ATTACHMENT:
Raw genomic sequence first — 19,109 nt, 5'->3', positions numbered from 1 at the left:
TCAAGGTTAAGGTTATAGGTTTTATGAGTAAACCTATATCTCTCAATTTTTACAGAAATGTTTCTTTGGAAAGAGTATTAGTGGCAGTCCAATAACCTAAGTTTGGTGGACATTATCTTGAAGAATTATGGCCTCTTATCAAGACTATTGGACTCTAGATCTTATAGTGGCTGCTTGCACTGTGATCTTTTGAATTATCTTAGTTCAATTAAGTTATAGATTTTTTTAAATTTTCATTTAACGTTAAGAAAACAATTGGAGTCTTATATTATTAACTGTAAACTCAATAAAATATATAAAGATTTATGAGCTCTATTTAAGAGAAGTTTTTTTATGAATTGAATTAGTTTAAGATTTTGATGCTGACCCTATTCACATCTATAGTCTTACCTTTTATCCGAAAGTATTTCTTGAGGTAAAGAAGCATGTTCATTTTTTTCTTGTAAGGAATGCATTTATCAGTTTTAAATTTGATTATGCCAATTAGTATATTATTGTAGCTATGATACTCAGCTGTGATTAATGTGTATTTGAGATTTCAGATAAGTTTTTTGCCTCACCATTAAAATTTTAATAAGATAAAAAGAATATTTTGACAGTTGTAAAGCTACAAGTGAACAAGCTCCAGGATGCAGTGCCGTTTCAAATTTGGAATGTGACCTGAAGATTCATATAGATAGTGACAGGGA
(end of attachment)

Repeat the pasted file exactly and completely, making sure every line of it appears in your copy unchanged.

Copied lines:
Raw genomic sequence first — 19,109 nt, 5'->3', positions numbered from 1 at the left:
TCAAGGTTAAGGTTATAGGTTTTATGAGTAAACCTATATCTCTCAATTTTTACAGAAATGTTTCTTTGGAAAGAGTATTAGTGGCAGTCCAATAACCTAAGTTTGGTGGACATTATCTTGAAGAATTATGGCCTCTTATCAAGACTATTGGACTCTAGATCTTATAGTGGCTGCTTGCACTGTGATCTTTTGAATTATCTTAGTTCAATTAAGTTATAGATTTTTTTAAATTTTCATTTAACGTTAAGAAAACAATTGGAGTCTTATATTATTAACTGTAAACTCAATAAAATATATAAAGATTTATGAGCTCTATTTAAGAGAAGTTTTTTTATGAATTGAATTAGTTTAAGATTTTGATGCTGACCCTATTCACATCTATAGTCTTACCTTTTATCCGAAAGTATTTCTTGAGGTAAAGAAGCATGTTCATTTTTTTCTTGTAAGGAATGCATTTATCAGTTTTAAATTTGATTATGCCAATTAGTATATTATTGTAGCTATGATACTCAGCTGTGATTAATGTGTATTTGAGATTTCAGATAAGTTTTTTGCCTCACCATTAAAATTTTAATAAGATAAAAAGAATATTTTGACAGTTGTAAAGCTACAAGTGAACAAGCTCCAGGATGCAGTGCCGTTTCAAATTTGGAATGTGACCTGAAGATTCATATAGATAGTGACAGGGA